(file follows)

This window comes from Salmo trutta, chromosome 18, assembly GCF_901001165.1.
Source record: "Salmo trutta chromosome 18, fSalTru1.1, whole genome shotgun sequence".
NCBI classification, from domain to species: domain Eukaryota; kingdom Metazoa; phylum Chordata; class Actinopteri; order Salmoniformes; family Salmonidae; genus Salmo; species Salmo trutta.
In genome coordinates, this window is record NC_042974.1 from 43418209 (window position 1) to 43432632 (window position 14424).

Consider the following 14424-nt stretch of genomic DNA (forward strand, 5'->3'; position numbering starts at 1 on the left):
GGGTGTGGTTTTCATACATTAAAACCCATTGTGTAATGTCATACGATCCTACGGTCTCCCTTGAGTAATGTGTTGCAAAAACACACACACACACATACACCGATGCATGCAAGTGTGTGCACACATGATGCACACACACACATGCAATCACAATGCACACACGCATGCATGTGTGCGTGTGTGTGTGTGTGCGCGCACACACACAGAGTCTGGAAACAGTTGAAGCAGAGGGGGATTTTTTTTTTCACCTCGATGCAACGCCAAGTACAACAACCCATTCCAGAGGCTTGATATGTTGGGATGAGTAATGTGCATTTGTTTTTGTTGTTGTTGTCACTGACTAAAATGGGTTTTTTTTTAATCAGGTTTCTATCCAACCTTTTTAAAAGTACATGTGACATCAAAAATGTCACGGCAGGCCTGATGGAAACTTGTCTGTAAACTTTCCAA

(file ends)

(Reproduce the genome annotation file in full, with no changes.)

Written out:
This window comes from Salmo trutta, chromosome 18, assembly GCF_901001165.1.
Source record: "Salmo trutta chromosome 18, fSalTru1.1, whole genome shotgun sequence".
NCBI classification, from domain to species: domain Eukaryota; kingdom Metazoa; phylum Chordata; class Actinopteri; order Salmoniformes; family Salmonidae; genus Salmo; species Salmo trutta.
In genome coordinates, this window is record NC_042974.1 from 43418209 (window position 1) to 43432632 (window position 14424).

Consider the following 14424-nt stretch of genomic DNA (forward strand, 5'->3'; position numbering starts at 1 on the left):
GGGTGTGGTTTTCATACATTAAAACCCATTGTGTAATGTCATACGATCCTACGGTCTCCCTTGAGTAATGTGTTGCAAAAACACACACACACACATACACCGATGCATGCAAGTGTGTGCACACATGATGCACACACACACATGCAATCACAATGCACACACGCATGCATGTGTGCGTGTGTGTGTGTGTGCGCGCACACACACAGAGTCTGGAAACAGTTGAAGCAGAGGGGGATTTTTTTTTTCACCTCGATGCAACGCCAAGTACAACAACCCATTCCAGAGGCTTGATATGTTGGGATGAGTAATGTGCATTTGTTTTTGTTGTTGTTGTCACTGACTAAAATGGGTTTTTTTTTAATCAGGTTTCTATCCAACCTTTTTAAAAGTACATGTGACATCAAAAATGTCACGGCAGGCCTGATGGAAACTTGTCTGTAAACTTTCCAA